May is National High Blood Pressure Education Month. Often called the “silent killer,” high blood pressure is the most neglected condition in our country and accounts for 1,000 deaths per day. While an individual may not experience outward symptoms of high blood pressure, it is the single most important risk factor contributing to stroke, heart attack, heart failure, atrial fibrillation, blindness, and the need for dialysis. Sadly, 90 percent of American adults will have high blood pressure in their lifetime.
In 2014, Saint Luke’s Muriel I. Kauffman Women’s Heart Center became an official partner of the CDC’s Million Hearts® national initiative to prevent one million heart attacks and strokes in the U.S. by 2017. As a result of a passionate donor, Hedrick Medical Center (HMC), along with all Saint Luke’s Health System hospitals, received a blood pressure kiosk. Located in the Specialty Clinic waiting area, the blood pressure kiosk provides staff, visitors, and the community the opportunity to take ownership of their personal blood pressure.
“Checking your blood pressure on a regular basis and sharing these results with your health care provider is an important step in managing blood pressure,” says Christina Ferguson, RD LD, registered dietitian, Hedrick Medical Center Diabetes Clinic. “The kiosk here at Hedrick provides a really convenient way to track your levels. And by logging the results, it allows you to make changes to your lifestyle, and see how those changes affect your blood pressure over the course of time.”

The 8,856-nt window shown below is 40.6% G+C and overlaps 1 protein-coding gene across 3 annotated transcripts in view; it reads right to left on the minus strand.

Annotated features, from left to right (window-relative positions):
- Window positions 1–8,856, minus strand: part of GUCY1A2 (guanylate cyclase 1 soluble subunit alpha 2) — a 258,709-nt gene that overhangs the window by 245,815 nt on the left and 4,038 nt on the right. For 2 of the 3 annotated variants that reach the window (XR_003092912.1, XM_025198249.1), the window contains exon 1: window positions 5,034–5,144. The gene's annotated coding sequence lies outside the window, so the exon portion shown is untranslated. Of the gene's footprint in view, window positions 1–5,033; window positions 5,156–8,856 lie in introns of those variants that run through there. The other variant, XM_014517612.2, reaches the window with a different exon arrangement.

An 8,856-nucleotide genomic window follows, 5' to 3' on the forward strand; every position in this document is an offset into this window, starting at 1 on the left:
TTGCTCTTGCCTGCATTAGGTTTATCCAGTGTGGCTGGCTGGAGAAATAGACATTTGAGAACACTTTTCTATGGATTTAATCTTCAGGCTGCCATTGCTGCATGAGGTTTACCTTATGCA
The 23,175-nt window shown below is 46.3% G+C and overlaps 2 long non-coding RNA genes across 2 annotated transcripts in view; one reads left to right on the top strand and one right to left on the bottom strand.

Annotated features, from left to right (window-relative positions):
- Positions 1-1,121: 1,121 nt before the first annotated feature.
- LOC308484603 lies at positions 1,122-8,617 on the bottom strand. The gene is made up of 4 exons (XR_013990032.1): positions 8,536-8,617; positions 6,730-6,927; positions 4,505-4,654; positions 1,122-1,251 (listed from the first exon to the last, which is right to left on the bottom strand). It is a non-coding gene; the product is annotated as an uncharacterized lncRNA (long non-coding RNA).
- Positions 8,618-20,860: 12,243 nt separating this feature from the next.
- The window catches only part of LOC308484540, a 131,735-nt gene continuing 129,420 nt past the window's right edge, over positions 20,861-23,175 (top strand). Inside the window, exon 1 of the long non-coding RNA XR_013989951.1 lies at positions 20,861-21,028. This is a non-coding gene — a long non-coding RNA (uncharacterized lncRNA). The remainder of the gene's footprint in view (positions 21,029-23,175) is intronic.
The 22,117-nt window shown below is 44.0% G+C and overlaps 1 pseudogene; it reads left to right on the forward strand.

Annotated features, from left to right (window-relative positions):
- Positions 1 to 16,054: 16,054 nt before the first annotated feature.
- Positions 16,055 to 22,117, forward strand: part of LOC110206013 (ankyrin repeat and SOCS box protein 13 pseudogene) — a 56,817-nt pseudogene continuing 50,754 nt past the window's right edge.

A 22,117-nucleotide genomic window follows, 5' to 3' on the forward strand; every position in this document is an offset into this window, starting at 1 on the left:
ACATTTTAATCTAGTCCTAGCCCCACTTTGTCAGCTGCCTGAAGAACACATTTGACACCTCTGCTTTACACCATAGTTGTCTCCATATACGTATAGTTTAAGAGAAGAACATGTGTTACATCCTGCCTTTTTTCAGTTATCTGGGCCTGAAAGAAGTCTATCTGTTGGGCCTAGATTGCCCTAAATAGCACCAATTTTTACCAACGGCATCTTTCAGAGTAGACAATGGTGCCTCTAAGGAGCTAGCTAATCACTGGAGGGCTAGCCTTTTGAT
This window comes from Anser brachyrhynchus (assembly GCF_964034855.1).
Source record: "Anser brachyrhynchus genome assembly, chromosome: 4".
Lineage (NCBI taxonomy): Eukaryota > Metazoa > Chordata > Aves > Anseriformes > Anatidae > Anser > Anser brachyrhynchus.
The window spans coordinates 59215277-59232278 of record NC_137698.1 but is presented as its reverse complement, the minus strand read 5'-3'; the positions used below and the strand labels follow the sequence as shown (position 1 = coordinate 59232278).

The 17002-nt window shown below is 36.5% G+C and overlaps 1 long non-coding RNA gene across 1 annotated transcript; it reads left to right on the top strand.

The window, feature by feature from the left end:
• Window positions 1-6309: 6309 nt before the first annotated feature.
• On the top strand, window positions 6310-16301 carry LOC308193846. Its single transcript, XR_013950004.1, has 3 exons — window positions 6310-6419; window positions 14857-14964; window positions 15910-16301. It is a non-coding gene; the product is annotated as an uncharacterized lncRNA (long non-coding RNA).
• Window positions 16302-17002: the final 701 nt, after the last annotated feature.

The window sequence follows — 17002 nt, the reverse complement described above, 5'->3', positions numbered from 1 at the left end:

Persons looking to better manage their blood pressure can implement these tips into their daily routine:Aim for 5-9 servings of fruits and vegetables Limit processed foods and restaurant meals Limit alcohol consumption Limit sodium intake to 1500-2000 mg/day Avoid prolonged sitting, exercise regularly Maintain or strive towards a normal body weight Stop smoking Take medicine if prescribed Keep record of your blood pressure
“These steps all look good on paper, but the key is finding ways to consistently weave them into our busy schedules,” says Ferguson. “Most of my patients are unaware of how much sodium they are eating. A misconception is that not adding salt at the table or when cooking is a low sodium diet. Sadly, it is easy to overconsume sodium because so much of what we buy at the store or eat at a restaurant is already high in sodium. Even low sodium foods can become high sodium if overconsumed. Tracking daily intake and reading food labels can be helpful in identifying foods high in sodium.”